If I hadn’t been offered this position at Mount Allison I would have volunteered at a consulting firm or pharma to get my foot in the door.
Up until recently I was quite far along in my Canadian Forces military application when I decided this path wasn’t for me. I had passed the aptitude test, and the medical. It was on my interview day that I decided I’d take the job at Mt. A. Right now I just can’t imagine spending the next 30+ years of my life in the military. As another alternative I would have applied to teachers college if the job outlook wasn’t so bleak.
I’m still not set on a career in academia, but I think my negative outlook on academia stems from what I saw on the Senate Student Appeals Board at Brock. That’s not to say Brock is a terrible university. I’ve worked with amazing people here, and some of my best friends are from Brock. You just get to see some really ridiculous stuff on the SSAB, and its hard for those experiences not to jade you towards academia.
I’m considering the possibility that Mt. A’s atmosphere will show me that academia isn’t so bad. The truth is I’ve stopped approaching my career by trying to identify where I am going to be, or where I’m not going to be. Rather I’ve started accepting where I am and I approach my job by being the best at what I have to do right now to get somewhere better tomorrow. I’d be lying if I told you that I don’t have any desire to go to medical school still. The truth is it’s probably my highly competitive side being unsatisfied with the fact that I was so close to being accepted, and at the very least I need that satisfaction of being accepted even if I end up rejecting the offer. Twisted? Yes. But it’s that kind of competitive fire that drives me. Why else would I take up being a hockey goalie at 29? Vulcanized rubber being launched at your face at high speeds? YES PLEASE!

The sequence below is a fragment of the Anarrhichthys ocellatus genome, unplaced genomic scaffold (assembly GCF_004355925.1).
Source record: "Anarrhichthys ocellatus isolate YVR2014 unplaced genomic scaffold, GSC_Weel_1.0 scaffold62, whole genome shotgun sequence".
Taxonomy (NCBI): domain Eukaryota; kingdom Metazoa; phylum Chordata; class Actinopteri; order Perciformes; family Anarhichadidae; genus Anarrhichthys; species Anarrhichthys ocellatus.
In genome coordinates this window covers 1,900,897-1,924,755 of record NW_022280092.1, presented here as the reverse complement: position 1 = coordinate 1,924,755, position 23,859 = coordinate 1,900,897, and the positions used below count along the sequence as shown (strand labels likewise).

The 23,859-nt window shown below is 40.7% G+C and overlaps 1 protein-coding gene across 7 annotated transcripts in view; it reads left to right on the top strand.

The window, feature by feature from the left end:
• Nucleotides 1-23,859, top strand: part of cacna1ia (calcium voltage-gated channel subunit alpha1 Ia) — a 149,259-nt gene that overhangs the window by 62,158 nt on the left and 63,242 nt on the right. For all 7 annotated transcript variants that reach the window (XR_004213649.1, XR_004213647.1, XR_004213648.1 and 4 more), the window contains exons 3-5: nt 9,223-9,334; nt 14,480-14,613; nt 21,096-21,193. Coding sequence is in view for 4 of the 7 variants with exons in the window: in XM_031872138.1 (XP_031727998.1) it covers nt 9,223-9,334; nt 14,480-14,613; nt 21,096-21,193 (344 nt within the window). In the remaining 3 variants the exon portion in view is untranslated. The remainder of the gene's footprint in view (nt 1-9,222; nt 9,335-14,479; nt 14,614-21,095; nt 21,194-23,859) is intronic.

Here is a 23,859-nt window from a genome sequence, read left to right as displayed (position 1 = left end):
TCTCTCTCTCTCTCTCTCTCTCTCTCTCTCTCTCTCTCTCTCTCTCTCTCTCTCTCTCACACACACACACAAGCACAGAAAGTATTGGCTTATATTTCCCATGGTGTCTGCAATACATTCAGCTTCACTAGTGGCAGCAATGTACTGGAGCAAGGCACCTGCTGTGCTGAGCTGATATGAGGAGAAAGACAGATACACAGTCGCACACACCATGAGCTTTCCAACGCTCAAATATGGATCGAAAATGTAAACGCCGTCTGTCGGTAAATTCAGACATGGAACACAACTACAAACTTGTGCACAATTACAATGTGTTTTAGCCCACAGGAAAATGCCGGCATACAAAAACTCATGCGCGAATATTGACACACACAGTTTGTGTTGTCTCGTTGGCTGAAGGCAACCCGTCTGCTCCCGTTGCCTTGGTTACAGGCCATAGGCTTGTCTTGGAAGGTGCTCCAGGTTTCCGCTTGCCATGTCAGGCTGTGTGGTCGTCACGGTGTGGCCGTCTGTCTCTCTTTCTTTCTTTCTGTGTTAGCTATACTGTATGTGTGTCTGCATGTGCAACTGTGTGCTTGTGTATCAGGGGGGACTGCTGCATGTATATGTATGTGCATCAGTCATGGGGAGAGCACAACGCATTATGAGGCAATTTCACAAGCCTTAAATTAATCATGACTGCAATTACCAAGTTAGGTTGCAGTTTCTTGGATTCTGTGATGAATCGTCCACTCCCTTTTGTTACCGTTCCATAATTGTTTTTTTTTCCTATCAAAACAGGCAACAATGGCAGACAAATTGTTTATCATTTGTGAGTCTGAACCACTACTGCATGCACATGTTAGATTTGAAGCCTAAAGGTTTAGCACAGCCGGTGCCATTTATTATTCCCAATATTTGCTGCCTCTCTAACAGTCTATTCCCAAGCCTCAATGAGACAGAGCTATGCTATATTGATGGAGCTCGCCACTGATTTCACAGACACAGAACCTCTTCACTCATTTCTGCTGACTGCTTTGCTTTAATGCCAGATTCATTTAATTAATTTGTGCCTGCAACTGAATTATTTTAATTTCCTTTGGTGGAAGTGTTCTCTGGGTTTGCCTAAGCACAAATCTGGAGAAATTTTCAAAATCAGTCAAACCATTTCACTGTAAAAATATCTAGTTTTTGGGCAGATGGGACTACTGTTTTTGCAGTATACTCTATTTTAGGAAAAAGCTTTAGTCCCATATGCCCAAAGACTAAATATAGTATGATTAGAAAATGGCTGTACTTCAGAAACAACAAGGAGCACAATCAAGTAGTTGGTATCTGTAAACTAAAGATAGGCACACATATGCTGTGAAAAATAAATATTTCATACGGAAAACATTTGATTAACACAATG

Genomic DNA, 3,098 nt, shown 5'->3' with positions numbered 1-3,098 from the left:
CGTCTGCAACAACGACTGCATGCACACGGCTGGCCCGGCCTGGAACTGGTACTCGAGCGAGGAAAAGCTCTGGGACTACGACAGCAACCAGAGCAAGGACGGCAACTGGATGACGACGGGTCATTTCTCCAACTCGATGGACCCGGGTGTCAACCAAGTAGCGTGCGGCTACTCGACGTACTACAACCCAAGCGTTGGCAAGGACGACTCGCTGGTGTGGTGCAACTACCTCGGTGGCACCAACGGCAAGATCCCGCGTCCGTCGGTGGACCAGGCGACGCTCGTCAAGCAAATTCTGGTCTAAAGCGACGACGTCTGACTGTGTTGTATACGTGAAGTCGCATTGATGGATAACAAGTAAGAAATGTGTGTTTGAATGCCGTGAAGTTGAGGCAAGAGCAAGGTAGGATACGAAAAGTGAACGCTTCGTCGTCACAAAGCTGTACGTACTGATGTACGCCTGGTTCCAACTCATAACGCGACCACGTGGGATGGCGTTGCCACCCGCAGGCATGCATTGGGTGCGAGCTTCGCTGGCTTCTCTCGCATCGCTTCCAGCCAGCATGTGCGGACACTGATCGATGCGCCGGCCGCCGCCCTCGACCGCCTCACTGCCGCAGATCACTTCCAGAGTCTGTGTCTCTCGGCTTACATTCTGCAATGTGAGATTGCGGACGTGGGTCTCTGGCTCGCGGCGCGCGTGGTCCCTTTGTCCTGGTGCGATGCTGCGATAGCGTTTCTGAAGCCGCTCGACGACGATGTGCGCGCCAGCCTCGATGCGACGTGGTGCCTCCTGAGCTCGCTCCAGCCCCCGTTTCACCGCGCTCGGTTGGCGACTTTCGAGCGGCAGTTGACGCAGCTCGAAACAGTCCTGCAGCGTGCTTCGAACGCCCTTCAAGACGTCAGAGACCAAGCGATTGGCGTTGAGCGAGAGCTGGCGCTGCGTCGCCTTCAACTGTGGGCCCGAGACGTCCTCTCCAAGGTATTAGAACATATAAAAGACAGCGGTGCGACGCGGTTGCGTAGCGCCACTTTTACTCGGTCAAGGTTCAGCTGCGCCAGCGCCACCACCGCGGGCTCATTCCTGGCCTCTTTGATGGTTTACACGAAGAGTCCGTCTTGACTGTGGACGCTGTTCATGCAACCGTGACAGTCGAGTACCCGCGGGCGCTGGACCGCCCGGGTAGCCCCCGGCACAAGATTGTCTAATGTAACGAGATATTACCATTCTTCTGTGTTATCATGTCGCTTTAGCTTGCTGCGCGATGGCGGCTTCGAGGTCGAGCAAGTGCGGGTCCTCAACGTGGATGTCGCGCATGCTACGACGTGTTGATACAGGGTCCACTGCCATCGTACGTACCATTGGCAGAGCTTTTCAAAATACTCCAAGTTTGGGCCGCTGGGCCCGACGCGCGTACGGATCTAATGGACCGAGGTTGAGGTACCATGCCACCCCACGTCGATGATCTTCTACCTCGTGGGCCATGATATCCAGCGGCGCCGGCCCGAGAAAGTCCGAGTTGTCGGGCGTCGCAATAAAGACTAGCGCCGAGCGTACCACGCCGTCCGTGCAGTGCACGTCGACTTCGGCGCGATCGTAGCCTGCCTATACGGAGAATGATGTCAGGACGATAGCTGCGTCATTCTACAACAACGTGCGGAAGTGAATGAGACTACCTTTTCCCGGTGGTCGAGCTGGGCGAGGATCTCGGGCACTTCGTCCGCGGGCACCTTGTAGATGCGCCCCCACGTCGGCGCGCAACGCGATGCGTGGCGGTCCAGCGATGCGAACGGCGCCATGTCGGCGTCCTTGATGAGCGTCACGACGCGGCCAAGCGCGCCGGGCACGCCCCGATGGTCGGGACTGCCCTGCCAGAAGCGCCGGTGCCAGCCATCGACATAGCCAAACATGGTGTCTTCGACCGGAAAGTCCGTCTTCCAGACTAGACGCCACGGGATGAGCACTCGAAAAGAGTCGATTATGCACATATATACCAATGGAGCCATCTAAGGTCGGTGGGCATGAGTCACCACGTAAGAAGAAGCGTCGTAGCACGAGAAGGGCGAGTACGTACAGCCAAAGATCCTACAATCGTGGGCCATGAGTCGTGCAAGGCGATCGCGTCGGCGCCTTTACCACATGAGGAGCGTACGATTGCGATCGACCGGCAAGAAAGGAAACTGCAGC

Who knows, maybe after 2 years of a post-doc I’ll have epiphany, or some experience, that proves to me that research isn’t my bag, that a career in industry isn’t what I want, and even though I’m 10 years behind my friends a career in healthcare is really what I need. I’m fine with that possibility. Our generation is going to be the generation that works until 65-70 (although I still hope to retire at a reasonable age). Might as well enjoy every second of it. Or maybe I’ll accept that research is the coolest thing ever, the ability to set your own hours rocks, and playing in our scientific sandbox day-in day-out is the best career for me. Yes, even if that means I’m always thinking about work.
Some of the best advice my supervisor has given me in our recent discussions has been that “people tend to percolate to where they belong.” You can try all you want to advance, but at a certain point your willingness to contribute more effort towards work, your intelligence, and your ability to see problems limit you. That’s not to say you’ve failed by any means, but just that you’ve found where you belong. And while you should be aware of employment trends (eg. industrial research going to developing countries) don’t let these trends interfere with your motivation to excel at what you’re doing today.
I hope this explains the 180 degree shift I’ve taken recently.